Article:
Doctor of Philosophy, Princeton University (2012)
Lucille Shapiro, Postdoctoral Faculty Sponsor
The seven human sirtuins are a family of ubiquitously expressed and evolutionarily conserved NAD(+)-dependent deacylases/mono-ADP ribosyltransferases that regulate numerous cellular and organismal functions, including metabolism, cell cycle, and longevity. Here, we report the discovery that all seven sirtuins have broad-range antiviral properties. We demonstrate that small interfering RNA (siRNA)-mediated knockdown of individual sirtuins and drug-mediated inhibition of sirtuin enzymatic activity increase the production of virus progeny in infected human cells. This impact on virus growth is observed for both DNA and RNA viruses. Importantly, sirtuin-activating drugs inhibit the replication of diverse viruses, as we demonstrate for human cytomegalovirus, a slowly replicating DNA virus, and influenza A (H1N1) virus, an RNA virus that multiplies rapidly. Furthermore, sirtuin defense functions are evolutionarily conserved, since CobB, the sirtuin homologue in Escherichia coli, protects against bacteriophages. Altogether, our findings establish sirtuins as broad-spectrum and evolutionarily conserved components of the immune defense system, providing a framework for elucidating a new set of host cell defense mechanisms and developing sirtuin modulators with antiviral activity.We live in a sea of viruses, some of which are human pathogens. These pathogenic viruses exhibit numerous differences: DNA or RNA genomes, enveloped or naked virions, nuclear or cytoplasmic replication, diverse disease symptoms, etc. Most antiviral drugs target specific viral proteins. Consequently, they often work for only one virus, and their efficacy can be compromised by the rapid evolution of resistant variants. There is a need for the identification of host proteins with broad-spectrum antiviral functions, which provide effective targets for therapeutic treatments that limit the evolution of viral resistance. Here, we report that sirtuins present such an opportunity for the development of broad-spectrum antiviral treatments, since our findings highlight these enzymes as ancient defense factors that protect against a variety of viral pathogens.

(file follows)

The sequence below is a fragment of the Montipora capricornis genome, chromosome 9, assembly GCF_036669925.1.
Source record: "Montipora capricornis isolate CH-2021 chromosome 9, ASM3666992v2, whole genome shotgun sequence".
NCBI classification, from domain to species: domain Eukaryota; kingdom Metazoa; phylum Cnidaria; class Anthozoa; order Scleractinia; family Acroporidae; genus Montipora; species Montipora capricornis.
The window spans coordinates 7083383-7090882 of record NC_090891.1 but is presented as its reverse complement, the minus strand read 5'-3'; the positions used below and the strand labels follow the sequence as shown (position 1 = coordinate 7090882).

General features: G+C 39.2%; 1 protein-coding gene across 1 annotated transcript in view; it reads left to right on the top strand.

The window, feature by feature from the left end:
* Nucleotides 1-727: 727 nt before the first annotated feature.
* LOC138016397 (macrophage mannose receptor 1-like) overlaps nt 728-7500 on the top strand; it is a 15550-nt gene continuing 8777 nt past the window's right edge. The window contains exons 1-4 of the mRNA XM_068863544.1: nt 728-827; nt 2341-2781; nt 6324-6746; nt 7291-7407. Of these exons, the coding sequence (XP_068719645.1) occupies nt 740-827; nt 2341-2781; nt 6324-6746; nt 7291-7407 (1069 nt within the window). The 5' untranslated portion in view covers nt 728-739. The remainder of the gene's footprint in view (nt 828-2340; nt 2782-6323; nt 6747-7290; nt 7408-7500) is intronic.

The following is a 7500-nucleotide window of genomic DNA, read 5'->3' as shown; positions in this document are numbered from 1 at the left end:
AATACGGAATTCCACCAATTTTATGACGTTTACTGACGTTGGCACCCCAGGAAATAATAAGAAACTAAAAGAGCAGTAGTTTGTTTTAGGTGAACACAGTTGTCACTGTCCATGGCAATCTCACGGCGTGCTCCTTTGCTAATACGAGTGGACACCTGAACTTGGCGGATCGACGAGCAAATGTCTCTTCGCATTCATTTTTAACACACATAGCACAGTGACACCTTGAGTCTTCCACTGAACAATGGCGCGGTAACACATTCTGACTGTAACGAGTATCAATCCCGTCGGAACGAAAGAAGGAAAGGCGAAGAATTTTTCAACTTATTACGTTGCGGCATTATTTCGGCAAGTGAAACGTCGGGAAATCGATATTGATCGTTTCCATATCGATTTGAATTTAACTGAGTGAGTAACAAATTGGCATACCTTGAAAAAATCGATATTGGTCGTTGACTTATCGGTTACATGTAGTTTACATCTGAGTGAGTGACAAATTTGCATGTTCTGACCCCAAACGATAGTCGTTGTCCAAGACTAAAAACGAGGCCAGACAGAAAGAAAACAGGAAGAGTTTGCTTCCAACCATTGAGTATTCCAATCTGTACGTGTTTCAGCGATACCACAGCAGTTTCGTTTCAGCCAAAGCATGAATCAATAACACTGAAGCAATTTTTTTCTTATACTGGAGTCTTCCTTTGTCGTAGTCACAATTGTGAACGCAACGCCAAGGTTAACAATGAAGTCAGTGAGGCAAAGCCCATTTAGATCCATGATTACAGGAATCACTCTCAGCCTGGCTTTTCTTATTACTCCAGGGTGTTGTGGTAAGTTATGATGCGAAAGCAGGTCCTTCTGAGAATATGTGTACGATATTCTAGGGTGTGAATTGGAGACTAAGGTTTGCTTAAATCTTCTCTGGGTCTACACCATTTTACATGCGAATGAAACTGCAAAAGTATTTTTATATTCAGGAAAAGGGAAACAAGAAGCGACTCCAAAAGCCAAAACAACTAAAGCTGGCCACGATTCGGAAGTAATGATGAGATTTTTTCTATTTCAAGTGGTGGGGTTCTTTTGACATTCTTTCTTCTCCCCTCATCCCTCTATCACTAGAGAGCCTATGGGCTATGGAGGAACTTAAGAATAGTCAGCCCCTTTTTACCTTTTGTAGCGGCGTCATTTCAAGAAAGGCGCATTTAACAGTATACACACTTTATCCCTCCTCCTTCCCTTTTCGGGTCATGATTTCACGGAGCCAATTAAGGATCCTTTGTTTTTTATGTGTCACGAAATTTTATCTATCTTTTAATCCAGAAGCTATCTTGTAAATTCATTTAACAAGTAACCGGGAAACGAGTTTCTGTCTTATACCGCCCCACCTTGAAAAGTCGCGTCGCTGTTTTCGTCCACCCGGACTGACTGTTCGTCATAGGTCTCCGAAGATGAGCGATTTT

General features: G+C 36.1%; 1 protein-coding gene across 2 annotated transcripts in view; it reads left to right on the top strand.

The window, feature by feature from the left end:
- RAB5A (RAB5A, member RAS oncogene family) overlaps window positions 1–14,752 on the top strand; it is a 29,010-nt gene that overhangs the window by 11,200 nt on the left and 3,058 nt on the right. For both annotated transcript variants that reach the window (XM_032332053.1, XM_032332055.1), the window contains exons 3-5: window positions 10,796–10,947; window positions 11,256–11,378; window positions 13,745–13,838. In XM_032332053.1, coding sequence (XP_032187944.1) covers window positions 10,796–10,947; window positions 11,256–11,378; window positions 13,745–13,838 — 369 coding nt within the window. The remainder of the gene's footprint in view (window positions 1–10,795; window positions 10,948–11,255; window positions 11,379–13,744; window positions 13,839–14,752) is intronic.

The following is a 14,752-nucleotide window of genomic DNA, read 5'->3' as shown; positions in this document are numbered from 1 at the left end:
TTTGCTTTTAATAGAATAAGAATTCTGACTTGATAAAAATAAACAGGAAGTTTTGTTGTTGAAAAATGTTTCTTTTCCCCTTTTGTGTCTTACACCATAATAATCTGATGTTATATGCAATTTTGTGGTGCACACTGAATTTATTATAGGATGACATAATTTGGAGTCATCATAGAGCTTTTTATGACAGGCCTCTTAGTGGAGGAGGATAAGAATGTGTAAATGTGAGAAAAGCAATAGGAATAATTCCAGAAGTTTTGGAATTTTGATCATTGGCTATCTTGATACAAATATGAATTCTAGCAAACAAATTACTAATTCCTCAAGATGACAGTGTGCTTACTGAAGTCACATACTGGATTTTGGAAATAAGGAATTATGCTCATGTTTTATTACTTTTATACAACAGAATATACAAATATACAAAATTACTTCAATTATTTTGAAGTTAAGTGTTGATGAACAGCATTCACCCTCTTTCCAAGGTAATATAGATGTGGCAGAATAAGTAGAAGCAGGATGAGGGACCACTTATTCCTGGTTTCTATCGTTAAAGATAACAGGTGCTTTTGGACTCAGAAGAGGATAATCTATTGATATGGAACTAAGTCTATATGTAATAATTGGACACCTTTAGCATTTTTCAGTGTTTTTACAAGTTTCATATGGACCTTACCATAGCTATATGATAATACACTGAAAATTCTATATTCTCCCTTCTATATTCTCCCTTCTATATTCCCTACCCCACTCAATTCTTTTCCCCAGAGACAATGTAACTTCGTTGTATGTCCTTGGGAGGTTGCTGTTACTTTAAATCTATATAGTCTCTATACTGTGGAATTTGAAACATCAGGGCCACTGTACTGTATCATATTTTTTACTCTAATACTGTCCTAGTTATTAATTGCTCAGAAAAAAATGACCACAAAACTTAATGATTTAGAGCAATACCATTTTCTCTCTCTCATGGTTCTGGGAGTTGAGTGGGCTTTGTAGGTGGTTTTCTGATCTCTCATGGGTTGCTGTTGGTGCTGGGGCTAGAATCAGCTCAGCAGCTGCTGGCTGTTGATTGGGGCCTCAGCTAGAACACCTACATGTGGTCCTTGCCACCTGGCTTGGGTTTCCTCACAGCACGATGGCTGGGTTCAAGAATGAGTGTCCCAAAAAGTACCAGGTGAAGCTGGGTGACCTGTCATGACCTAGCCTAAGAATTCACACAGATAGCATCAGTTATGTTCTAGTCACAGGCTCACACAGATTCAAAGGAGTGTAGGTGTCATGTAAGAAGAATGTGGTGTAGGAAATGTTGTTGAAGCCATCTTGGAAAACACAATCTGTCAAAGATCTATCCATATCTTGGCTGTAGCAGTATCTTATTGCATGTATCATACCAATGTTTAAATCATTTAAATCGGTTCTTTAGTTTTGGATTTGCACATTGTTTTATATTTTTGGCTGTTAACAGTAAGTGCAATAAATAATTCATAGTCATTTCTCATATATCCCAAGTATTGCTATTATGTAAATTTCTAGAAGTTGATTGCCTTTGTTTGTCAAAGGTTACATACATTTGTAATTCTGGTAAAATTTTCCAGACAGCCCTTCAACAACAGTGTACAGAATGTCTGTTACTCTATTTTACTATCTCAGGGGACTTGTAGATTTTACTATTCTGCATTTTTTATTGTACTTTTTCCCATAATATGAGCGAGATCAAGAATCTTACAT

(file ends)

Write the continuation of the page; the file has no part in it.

View details for DOI 10.1128/mBio.02249-14
View details for Web of Science ID 000347073600058
View details for PubMedID 25516616
The essential outer membrane β-barrel protein BamA forms a complex with four lipoprotein partners BamBCDE that assembles β-barrel proteins into the outer membrane of Escherichia coli. Detailed genetic studies have shown that BamA cycles through multiple conformations during substrate assembly, suggesting that a complex network of residues may be involved in coordinating conformational changes and lipoprotein partner function. While genetic analysis of BamA has been informative, it has also been slow in the absence of a straightforward selection for mutants. Here we take a bioinformatic approach to identify candidate residues for mutagenesis using direct coupling analysis. Starting with the BamA paralog FhaC, we show that direct coupling analysis works well for large β-barrel proteins, identifying pairs of residues in close proximity in tertiary structure with a true positive rate of 0.64 over the top 50 predictions. To reduce the effects of noise, we designed and incorporated a novel structured prior into the empirical correlation matrix, dramatically increasing the FhaC true positive rate from 0.64 to 0.88 over the top 50 predictions. Our direct coupling analysis of BamA implicates residues R661 and D740 in a functional interaction. We find that the substitutions R661G and D740G each confer OM permeability defects and destabilize the BamA β-barrel. We also identify synthetic phenotypes and cross-suppressors that suggest R661 and D740 function in a similar process and may interact directly. We expect that the direct coupling analysis approach to informed mutagenesis will be particularly useful in systems lacking adequate selections and for dynamic proteins with multiple conformations.
View details for DOI 10.1534/genetics.113.155861
View details for Web of Science ID 000325286200014
View details for PubMedID 23934888